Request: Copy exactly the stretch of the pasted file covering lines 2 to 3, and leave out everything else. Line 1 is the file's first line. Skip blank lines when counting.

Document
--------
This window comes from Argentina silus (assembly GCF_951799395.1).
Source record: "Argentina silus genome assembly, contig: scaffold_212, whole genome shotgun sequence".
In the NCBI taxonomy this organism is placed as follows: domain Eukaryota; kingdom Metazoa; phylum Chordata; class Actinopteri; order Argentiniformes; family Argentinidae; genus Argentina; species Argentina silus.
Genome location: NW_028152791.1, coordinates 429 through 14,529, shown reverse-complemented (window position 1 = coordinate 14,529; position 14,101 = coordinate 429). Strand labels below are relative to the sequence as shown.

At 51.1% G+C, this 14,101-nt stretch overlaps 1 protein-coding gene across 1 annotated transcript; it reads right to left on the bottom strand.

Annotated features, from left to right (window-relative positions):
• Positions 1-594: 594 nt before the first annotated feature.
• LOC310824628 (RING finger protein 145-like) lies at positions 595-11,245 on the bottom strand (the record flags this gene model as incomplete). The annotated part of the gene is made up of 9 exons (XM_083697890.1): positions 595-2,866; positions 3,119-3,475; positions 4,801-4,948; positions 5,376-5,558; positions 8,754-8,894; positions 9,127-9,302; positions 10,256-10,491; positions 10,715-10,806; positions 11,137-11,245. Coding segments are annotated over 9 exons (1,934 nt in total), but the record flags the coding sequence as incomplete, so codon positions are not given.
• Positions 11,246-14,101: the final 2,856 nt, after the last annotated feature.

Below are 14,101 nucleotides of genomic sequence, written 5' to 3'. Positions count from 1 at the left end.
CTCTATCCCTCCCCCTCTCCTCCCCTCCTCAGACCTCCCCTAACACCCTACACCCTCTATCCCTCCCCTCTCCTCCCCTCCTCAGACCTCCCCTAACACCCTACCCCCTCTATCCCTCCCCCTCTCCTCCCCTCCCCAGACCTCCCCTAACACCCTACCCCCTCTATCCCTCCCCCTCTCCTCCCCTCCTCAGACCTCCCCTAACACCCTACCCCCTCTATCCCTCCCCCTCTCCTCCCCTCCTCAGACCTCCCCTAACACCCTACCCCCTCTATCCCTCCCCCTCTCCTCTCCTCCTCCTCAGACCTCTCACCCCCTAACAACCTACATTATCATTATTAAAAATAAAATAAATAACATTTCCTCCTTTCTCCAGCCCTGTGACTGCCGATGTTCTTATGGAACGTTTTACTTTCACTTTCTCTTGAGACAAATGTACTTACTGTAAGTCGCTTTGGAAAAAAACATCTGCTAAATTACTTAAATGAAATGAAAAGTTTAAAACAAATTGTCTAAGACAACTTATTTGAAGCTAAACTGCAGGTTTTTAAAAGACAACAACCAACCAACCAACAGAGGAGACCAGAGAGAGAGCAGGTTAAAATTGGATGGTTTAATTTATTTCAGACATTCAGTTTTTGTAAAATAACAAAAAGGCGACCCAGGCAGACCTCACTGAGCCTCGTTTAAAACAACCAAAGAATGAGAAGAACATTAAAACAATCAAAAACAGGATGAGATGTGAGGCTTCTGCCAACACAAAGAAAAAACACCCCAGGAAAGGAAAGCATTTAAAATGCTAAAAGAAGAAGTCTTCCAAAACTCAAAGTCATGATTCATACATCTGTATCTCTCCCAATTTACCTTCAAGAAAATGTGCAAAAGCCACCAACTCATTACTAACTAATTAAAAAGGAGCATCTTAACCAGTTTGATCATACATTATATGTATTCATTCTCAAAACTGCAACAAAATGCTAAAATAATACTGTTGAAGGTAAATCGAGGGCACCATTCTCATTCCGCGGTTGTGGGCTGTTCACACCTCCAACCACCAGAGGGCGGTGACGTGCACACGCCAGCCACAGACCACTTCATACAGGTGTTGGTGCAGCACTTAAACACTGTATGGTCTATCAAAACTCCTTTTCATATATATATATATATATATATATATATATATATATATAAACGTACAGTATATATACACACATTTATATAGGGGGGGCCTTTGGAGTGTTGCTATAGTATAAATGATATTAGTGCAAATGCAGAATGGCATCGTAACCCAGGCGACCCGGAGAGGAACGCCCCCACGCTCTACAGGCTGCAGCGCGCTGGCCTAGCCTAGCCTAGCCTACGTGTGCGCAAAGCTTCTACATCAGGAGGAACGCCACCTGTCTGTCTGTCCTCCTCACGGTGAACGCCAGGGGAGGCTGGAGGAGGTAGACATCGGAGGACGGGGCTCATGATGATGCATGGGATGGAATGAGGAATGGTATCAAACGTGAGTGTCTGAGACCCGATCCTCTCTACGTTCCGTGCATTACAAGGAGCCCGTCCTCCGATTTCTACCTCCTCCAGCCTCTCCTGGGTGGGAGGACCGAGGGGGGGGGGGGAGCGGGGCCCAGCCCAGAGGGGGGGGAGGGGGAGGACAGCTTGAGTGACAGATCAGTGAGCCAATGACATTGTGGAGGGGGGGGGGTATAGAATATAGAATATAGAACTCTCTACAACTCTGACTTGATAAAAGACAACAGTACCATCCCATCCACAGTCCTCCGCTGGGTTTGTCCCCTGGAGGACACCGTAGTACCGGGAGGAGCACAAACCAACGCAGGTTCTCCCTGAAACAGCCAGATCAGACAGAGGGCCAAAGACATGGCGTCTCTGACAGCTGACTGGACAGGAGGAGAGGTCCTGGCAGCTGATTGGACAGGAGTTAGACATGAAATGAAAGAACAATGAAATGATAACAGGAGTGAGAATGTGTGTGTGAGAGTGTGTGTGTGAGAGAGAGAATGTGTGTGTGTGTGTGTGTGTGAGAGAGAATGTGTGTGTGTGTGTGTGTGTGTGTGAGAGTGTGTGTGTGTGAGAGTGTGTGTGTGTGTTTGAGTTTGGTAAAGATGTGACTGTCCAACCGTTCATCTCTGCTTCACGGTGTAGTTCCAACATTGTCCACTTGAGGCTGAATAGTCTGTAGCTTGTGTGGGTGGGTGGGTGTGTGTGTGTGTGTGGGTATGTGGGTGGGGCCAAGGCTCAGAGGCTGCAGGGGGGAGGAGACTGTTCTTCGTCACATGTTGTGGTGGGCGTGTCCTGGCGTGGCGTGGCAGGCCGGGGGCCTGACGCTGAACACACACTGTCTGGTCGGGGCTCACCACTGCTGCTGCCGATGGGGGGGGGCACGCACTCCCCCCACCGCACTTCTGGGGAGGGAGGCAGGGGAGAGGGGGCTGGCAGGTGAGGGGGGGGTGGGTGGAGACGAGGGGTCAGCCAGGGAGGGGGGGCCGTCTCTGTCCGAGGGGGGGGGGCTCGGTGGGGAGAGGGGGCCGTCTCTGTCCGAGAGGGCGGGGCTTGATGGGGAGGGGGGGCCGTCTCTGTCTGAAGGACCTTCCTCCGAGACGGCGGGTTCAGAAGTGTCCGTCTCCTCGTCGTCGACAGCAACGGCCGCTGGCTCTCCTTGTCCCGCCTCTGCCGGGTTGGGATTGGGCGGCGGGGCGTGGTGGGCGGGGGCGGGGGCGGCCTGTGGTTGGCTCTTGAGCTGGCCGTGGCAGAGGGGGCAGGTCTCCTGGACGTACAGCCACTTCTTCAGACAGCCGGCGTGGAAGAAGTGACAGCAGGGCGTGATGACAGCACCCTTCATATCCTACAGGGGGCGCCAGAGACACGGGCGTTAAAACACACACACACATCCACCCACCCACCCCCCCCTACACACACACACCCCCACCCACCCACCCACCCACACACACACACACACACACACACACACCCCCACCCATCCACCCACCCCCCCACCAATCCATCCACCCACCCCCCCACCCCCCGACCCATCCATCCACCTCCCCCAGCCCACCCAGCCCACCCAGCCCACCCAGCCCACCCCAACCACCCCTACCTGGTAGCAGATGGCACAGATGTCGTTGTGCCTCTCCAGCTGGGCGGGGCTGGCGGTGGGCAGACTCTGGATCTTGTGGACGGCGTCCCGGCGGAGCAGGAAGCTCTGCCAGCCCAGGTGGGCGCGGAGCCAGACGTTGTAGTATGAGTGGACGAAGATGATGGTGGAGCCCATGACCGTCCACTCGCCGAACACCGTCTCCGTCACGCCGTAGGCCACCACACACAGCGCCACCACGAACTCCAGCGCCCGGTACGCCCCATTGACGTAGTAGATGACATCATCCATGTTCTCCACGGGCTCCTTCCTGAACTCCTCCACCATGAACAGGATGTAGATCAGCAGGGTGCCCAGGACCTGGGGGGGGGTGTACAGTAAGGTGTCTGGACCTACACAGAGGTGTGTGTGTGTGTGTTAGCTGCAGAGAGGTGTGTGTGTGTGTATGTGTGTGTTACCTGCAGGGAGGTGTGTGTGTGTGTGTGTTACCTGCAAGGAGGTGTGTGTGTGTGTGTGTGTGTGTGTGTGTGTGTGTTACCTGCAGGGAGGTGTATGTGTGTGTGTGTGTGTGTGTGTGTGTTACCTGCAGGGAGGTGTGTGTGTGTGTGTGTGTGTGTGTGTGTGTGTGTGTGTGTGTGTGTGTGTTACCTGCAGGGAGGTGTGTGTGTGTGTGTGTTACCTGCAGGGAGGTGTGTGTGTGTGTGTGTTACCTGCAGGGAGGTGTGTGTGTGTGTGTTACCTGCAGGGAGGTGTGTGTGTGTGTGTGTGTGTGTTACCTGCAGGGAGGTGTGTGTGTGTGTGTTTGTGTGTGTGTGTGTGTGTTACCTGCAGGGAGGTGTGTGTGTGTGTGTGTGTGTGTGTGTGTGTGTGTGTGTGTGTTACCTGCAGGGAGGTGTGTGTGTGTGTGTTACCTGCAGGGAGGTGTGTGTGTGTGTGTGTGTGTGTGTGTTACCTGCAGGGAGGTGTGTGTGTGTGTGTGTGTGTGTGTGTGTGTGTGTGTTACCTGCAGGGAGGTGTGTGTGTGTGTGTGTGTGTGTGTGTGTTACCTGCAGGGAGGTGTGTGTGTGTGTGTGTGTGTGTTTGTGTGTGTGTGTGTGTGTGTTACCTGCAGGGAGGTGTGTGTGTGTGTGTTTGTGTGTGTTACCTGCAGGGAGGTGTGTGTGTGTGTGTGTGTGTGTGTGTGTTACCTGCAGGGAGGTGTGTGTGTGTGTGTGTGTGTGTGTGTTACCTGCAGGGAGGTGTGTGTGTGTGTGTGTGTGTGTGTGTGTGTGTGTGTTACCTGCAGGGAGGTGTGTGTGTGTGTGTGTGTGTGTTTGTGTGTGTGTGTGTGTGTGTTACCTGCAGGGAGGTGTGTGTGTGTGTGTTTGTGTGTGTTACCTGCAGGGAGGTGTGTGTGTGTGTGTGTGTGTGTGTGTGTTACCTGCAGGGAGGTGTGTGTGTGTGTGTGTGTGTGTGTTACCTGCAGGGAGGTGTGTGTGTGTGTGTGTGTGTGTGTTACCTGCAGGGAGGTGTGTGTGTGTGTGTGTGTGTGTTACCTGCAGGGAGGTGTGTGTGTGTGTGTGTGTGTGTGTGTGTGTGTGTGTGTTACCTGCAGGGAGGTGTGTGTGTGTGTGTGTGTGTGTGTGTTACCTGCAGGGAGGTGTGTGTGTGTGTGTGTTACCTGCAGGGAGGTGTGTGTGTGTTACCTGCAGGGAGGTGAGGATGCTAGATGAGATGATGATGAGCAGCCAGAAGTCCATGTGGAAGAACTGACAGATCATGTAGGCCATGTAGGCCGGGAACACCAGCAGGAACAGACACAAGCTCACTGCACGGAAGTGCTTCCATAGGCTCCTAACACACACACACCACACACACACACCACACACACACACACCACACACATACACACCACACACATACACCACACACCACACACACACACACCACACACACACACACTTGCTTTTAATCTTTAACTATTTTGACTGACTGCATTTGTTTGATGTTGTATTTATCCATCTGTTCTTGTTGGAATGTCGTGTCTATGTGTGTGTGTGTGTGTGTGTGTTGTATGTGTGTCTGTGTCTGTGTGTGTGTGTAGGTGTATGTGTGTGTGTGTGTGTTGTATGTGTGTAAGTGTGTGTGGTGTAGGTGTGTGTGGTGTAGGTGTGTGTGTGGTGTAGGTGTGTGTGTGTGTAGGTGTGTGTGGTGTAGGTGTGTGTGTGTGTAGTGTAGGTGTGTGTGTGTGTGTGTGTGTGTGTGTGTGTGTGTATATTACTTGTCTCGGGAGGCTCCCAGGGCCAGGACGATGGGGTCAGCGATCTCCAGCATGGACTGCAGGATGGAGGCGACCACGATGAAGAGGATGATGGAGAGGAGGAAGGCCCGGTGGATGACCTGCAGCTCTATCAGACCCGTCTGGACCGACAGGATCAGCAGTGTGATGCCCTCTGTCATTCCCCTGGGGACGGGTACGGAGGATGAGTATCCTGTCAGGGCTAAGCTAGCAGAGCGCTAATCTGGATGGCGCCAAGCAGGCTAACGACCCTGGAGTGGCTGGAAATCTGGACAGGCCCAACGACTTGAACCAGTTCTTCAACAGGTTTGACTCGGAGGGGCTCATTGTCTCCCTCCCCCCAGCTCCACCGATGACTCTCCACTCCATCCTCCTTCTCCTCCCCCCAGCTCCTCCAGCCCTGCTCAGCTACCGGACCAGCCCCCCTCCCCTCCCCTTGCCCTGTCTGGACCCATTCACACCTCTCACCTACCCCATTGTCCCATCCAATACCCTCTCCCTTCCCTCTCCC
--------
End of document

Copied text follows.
Source record: "Argentina silus genome assembly, contig: scaffold_212, whole genome shotgun sequence".
In the NCBI taxonomy this organism is placed as follows: domain Eukaryota; kingdom Metazoa; phylum Chordata; class Actinopteri; order Argentiniformes; family Argentinidae; genus Argentina; species Argentina silus.